Most forms are available on the relevant sections/pages, however if you do not see what you need, please contact us so we can make those forms available. Many of the forms and fliers found on this website are in a PDF format and you will need Adobe Acrobat Reader to view them. Click here to download Adobe Acrobat Reader.

National Forms include membership forms, local and national tour permits, medical forms, advancement forms and many others. Click here for national forms.

There are many BSA training classes available, and below are is a list of training you can complete online. These classes are available through MyScouting. If you do not have a MyScouting account, you can register for one here.

  • Cub Scout Fast Start Training
  • Boy Scout Fast Start Training
  • Venturing Fast Start Training
  • Adult Venturing Youth Protection Training
  • Youth Protection Training
  • Safe Swim Defense and Safety Afloat Training

The online training does not replace the current volunteer lead sessions, but provides an additional method of delivering this important information to leaders. The interactive “Fast Start” training experience takes leaders through a “What Every Cub Scout/Boy Scout/Venturing Leader Should Know” section, then allows them to choose the training appropriate to their position. The MyScouting link above will take you directly to the various training modules.

Youth Protection

The Boy Scouts of America places the greatest importance on creating the most secure environment possible for our youth members.  All Cub Scout and Boy Scout adult volunteers should take this course. It covers the BSA’s Youth Protection policies, kinds of abuse, signs of abuse, how to respond to disclosure of abuse, and proper reporting procedures. It does this by taking one through situations that require choices and produces consequences. Successful completion of this course requires an 80 percent or higher score.

If you take this test as a registered member of the BSA and designate your local Council, your completion will be reported back to your Council to adjust your training records. You’ll also be offered a certificate of completion.

Click here for more information and training.

What Makes a Trained Leader

Adult unit leaders are considered trained, and eligible to wear the official Trained emblem, once they have completed the basic training requirements. To learn more about these requirements and what makes a trained leader, click here.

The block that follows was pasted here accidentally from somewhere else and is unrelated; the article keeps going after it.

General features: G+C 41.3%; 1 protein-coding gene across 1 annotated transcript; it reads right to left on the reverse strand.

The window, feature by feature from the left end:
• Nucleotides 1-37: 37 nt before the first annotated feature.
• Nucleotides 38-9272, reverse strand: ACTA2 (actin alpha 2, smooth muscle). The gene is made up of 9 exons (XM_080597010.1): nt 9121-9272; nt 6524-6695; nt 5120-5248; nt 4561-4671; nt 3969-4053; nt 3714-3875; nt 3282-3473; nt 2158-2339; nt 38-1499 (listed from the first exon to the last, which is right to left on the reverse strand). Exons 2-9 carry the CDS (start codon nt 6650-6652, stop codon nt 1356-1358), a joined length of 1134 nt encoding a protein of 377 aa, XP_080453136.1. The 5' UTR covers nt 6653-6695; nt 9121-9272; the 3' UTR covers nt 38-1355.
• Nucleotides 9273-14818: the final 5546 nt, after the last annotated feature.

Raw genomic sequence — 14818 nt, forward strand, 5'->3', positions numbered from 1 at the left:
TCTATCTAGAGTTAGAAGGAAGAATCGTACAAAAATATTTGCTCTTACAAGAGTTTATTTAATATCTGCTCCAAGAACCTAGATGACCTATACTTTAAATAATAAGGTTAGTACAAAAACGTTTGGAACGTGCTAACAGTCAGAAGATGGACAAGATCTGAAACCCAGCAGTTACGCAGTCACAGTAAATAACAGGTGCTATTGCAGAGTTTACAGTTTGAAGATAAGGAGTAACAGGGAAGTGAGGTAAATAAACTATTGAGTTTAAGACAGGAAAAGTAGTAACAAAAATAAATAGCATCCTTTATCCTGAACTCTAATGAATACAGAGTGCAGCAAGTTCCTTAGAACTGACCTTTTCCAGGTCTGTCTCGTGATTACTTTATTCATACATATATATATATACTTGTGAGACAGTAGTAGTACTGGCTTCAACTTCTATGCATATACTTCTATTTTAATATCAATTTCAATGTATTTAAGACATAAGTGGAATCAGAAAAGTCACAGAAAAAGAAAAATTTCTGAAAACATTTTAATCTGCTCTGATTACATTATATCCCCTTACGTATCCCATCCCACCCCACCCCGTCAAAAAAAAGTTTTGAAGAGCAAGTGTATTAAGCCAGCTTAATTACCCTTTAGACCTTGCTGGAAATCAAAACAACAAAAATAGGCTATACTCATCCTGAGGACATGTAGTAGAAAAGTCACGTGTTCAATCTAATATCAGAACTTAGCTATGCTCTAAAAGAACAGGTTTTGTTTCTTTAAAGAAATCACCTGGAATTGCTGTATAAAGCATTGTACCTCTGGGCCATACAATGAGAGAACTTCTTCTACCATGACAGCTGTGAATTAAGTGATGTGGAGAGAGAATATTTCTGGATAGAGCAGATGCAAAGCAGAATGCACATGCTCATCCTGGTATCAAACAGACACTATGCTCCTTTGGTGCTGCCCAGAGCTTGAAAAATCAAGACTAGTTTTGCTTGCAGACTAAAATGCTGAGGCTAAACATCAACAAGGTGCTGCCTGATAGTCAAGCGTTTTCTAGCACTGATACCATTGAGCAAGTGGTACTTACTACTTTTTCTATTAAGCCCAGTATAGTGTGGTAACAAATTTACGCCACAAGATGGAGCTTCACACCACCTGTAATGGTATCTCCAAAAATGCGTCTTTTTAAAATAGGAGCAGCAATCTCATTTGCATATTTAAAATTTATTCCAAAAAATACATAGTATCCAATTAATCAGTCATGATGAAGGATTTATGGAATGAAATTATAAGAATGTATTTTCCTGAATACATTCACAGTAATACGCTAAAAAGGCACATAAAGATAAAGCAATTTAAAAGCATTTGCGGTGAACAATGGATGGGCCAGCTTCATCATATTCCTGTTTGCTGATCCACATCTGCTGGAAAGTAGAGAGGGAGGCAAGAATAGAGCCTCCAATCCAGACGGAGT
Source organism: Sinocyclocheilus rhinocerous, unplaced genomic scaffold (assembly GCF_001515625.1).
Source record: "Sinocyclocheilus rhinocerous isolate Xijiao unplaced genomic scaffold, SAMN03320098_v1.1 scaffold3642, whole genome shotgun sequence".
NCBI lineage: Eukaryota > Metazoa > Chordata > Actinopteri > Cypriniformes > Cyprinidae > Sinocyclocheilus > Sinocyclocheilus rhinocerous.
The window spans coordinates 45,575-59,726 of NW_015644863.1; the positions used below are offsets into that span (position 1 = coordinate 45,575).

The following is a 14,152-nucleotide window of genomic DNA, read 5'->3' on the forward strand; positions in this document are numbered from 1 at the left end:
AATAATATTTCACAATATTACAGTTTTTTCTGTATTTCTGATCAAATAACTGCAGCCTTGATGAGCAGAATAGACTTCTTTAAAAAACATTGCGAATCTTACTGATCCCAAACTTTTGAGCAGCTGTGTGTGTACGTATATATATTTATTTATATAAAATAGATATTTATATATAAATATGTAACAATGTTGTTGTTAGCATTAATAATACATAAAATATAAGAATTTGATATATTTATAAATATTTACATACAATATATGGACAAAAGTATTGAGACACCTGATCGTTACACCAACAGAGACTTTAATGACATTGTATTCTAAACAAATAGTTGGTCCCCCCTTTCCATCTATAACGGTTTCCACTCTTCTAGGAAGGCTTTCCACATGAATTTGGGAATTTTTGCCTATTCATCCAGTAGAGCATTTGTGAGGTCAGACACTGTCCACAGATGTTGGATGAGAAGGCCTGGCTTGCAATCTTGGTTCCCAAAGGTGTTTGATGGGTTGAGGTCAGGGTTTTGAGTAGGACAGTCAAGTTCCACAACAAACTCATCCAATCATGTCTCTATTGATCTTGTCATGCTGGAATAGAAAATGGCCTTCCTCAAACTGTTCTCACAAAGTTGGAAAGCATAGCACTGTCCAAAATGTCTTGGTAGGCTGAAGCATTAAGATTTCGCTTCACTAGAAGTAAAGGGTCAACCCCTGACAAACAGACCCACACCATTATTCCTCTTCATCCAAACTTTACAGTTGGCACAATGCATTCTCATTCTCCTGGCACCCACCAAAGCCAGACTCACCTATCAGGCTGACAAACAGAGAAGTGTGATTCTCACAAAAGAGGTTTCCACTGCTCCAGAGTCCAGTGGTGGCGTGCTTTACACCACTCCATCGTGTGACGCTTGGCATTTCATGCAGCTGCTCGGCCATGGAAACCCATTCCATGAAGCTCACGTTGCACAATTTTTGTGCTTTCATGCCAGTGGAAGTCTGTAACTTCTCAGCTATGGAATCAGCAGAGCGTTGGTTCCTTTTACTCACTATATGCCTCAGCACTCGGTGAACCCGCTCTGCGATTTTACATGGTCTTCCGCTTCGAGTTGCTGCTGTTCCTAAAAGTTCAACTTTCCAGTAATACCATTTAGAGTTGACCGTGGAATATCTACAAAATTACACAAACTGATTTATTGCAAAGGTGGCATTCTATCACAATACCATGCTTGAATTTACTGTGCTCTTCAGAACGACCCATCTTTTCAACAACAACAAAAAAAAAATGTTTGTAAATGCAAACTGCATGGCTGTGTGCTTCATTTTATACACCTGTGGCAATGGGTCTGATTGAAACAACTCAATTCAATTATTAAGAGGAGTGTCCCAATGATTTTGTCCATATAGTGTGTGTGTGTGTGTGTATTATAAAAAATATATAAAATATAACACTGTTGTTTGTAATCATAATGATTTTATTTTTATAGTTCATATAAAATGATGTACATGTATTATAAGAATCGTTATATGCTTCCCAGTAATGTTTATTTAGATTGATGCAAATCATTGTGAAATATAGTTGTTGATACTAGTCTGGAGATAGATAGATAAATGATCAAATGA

Every Scouting unit needs the same four legs to serve as the foundation for a great adventure: Awesome programming, excited boys, trained leaders and adequate funding.

Some quick facts about unit fundraising:

  • Your unit is not a 501(c)3 and therefore is prohibited from receiving tax-deductable gifts. The Katahdin Area Council can NOT provide you with a tax-ID #, this must be obtained from your Chartering Organization.
  • Your fundraising project must have a goal and a purpose.
  • Boys are NOT allowed to wear Scout uniforms while conducting a fundraising project.
  • Your chartering organization must be aware of and approve of your fundraiser.
  • Unit Fundraising Guidelines FAQ..

Popcorn Program

Scouting teaches boys to take advantage of the resources available to them. Therefore, the Katahdin Area Council has partnered with Campmasters Popcorn to put together the most profitable, marketable and exciting annual sales program. The most successful and tenured units in the nation sell popcorn.

Camp Card Program

This initiative is designed to help Scouts earn their way to Summer Resident Camps, Maine High Adventure Camps or District Day Camps. Units/Scouts participating in this program will earn 50% commission ($2.50) on each $5 Camp Card they sell.

Click Here for the 2017 Camp Card Leader Guide

Click Here for the 2017 Camp Card Tracking Sheet

2017 Camp Card Scholarship Drawing

Once a Scout has sold 25 Camp Cards, then they can be registered for the Camp Scholarship Drawing. Scouts only need to be registered once to be included in all the drawings, multiple registrations may result in disqualification. Drawings will be held on April 3rd, 17th, May 1st, 15th, & June 5th. The Camp Scholarship will cover a camp of their choice including: District Day Camp, Small & Tall Cub Adventures, Cub/Webelos Scout, Resident Camp, Boy Scout Resident Camp, Specialty Week Resident Camp and Maine High Adventure Camp (if provisional Crew is available).

Click Here for the 2017 Camp Card Scholarship Drawing

  • If your unit chooses to raise funds with a project other than selling Camp Cards and Popcorn, the unit must complete and submit to the Katahdin Area Council for approval, the Unit Money Earning Application. This national form ensures that all fundraising projects adhere to the rules and guidelines of the BSA and allows the council to answer any questions they might receive about the fundraiser from the public. You can mail, scan or fax your application to the Katahdin Area Council 2 weeks prior to your event.